Submitted manuscripts should not have been published previously, nor be under consideration for publication elsewhere (except conference proceedings papers). All manuscripts are thoroughly refereed through a single-blind peer-review process. A guide for authors and other relevant information for submission of manuscripts is available on the Instructions for Authors page. International Journal of Environmental Research and Public Health is an international peer-reviewed open access semimonthly journal published by MDPI.

Please visit the Instructions for Authors page before submitting a manuscript. The Article Processing Charge (APC) for publication in this open access journal is 2300 CHF (Swiss Francs). Submitted papers should be well formatted and use good English. Authors may use MDPI's English editing service prior to publication or during author revisions.

Keywords

  • older adults
  • polymediication
  • wellbeing
  • self-care
  • active aging

Published Papers (16 papers)

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Research

Article
Acceptance of Pharmaceutical Services by Home-Dwelling Older Patients: A Case Study in a Portuguese Community Pharmacy
Int. J. Environ. Res. Public Health 2021, 18(14), 7401; https://0-doi-org.brum.beds.ac.uk/10.3390/ijerph18147401 - 11 Jul 2021
Viewed by 395
Abstract
Background: Aging-related comorbidities predispose older adults to polypharmacy and consequently an increased risk of adverse drug reactions and poor compliance. Pharmacists’ interventions can have a beneficial impact on the improvement of clinical outcomes. Thus, this work aimed to assess the acceptance of Portuguese [...] Read more.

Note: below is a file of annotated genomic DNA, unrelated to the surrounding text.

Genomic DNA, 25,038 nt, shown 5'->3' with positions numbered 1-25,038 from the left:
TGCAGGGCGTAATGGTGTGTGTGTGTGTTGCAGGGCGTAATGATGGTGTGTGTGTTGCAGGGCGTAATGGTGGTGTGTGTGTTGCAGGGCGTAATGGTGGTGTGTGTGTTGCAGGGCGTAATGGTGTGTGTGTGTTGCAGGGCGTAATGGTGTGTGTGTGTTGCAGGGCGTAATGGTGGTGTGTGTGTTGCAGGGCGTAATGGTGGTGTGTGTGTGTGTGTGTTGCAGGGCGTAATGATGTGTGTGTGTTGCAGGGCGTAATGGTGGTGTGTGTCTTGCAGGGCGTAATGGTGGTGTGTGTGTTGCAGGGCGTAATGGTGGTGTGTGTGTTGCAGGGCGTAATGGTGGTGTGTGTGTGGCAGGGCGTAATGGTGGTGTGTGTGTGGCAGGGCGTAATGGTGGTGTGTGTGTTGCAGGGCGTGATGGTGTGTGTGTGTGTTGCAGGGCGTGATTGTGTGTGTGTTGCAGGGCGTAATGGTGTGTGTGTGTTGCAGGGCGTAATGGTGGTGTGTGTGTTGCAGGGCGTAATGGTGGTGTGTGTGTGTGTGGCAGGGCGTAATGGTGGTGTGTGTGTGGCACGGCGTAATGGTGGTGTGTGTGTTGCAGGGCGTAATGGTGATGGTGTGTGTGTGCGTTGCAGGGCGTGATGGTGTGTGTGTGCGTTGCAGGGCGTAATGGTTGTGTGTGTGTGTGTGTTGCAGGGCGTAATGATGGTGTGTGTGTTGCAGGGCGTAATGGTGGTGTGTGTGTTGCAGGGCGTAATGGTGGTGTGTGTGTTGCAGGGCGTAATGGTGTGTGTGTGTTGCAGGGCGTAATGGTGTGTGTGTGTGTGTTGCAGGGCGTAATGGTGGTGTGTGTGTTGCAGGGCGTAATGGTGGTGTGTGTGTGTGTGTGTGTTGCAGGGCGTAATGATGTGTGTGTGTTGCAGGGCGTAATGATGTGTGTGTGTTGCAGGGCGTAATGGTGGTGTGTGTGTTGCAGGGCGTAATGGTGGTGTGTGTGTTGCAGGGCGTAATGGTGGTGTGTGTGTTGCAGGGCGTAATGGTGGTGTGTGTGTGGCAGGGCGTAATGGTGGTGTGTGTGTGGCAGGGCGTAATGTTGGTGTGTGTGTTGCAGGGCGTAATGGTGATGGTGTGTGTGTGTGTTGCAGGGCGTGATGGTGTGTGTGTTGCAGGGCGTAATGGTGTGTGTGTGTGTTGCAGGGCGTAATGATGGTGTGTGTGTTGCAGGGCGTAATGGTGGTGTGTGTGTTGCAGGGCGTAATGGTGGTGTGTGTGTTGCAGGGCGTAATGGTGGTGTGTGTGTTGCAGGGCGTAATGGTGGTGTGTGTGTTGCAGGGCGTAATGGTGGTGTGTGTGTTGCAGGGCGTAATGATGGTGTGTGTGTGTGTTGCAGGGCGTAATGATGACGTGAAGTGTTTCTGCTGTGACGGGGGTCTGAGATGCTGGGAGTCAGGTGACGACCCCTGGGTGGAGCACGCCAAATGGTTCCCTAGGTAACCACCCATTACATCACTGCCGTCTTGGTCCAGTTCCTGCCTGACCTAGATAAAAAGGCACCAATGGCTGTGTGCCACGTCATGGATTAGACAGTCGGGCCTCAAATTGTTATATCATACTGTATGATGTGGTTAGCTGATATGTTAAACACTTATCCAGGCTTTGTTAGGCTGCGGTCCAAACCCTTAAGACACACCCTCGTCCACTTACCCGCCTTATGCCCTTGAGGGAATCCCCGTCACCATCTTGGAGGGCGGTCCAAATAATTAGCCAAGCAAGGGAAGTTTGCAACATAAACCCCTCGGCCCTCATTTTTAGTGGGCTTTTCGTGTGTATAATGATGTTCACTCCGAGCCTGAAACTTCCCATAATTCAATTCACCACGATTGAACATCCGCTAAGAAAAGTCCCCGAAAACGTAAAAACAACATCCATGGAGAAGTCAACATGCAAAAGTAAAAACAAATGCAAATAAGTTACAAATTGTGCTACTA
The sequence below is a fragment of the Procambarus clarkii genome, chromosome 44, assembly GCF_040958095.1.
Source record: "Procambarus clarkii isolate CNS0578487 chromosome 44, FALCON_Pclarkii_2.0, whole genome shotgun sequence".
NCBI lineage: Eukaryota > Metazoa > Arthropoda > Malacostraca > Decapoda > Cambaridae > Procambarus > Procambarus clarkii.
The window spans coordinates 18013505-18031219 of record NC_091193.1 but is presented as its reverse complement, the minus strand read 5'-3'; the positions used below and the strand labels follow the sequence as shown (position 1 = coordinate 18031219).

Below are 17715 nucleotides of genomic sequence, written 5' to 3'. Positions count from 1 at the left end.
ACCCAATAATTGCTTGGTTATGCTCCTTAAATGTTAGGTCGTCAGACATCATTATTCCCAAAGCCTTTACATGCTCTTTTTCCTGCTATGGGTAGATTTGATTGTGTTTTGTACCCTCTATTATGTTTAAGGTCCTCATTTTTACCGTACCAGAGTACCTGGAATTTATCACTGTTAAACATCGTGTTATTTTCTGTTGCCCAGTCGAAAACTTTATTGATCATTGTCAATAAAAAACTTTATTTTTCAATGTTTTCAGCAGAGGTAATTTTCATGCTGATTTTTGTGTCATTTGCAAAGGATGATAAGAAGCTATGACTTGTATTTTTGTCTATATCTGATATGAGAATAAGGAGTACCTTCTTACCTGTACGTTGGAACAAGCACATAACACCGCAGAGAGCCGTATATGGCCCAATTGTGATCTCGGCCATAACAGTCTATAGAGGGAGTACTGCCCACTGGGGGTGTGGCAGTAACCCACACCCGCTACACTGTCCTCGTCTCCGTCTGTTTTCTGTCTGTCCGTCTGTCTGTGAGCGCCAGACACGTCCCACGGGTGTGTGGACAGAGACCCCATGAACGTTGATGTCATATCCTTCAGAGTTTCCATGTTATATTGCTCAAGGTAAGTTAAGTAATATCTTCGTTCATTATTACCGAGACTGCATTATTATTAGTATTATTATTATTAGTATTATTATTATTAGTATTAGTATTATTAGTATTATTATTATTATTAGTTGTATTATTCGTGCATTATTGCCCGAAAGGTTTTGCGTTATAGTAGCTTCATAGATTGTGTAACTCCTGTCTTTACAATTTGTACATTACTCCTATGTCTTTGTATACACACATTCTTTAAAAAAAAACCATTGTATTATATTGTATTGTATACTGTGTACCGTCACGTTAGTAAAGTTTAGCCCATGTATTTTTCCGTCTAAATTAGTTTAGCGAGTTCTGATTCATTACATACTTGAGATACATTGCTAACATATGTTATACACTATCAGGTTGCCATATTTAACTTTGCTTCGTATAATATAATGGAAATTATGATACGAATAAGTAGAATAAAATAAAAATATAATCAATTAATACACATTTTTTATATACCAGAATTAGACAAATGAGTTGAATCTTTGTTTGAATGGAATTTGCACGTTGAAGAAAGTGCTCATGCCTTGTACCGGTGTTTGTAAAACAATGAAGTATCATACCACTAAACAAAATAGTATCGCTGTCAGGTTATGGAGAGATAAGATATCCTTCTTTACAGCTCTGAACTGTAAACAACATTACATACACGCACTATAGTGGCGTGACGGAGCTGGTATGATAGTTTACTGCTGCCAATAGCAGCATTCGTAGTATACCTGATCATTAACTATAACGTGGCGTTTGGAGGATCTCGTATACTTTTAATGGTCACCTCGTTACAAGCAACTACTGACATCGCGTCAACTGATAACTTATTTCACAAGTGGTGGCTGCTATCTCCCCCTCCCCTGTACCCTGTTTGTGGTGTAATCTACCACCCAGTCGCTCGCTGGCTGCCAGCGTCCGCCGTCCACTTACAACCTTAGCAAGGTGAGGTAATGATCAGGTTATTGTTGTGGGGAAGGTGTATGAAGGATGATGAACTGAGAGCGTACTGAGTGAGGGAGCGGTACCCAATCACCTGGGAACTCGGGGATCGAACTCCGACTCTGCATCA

Background: Aging-related comorbidities predispose older adults to polypharmacy and consequently an increased risk of adverse drug reactions and poor compliance. Pharmacists’ interventions can have a beneficial impact on the improvement of clinical outcomes. Thus, this work aimed to assess the acceptance of Portuguese home-dwelling older adults regarding a pharmaceutical service paid by patients for medication management and pharmacotherapy follow-up. We also intended to analyze medication, characterize the medication consumption profile, and identify the main difficulties of our sample during their daily medication management. Methods: A questionnaire on adherence and medication therapy management was applied to polymedicated patients ≥65 years old, in a community pharmacy. Results: Of the 88 participants, 92.2% would be willing to pay for a pharmacotherapy management service, and 75.6% answered that they would be willing to pay for an individual medication preparation service. In addition, 45.7% of the participants were categorized as lower adherents to a medication therapeutic regimen. Our sample reported that during their daily lives, they felt difficulty: to remember to take their pills (17%), to manage so many medicines (15.9%), and to swallow the pills (9.1%). Conclusions: Polymedicated older adults are willing to pay for a service to improve the management of their medicines, suggesting that they recognize the role of pharmacists in medication management. This study provides useful information for the conceptualization of a pharmacotherapy management service that includes medication review and a pharmacotherapy follow-up. Full article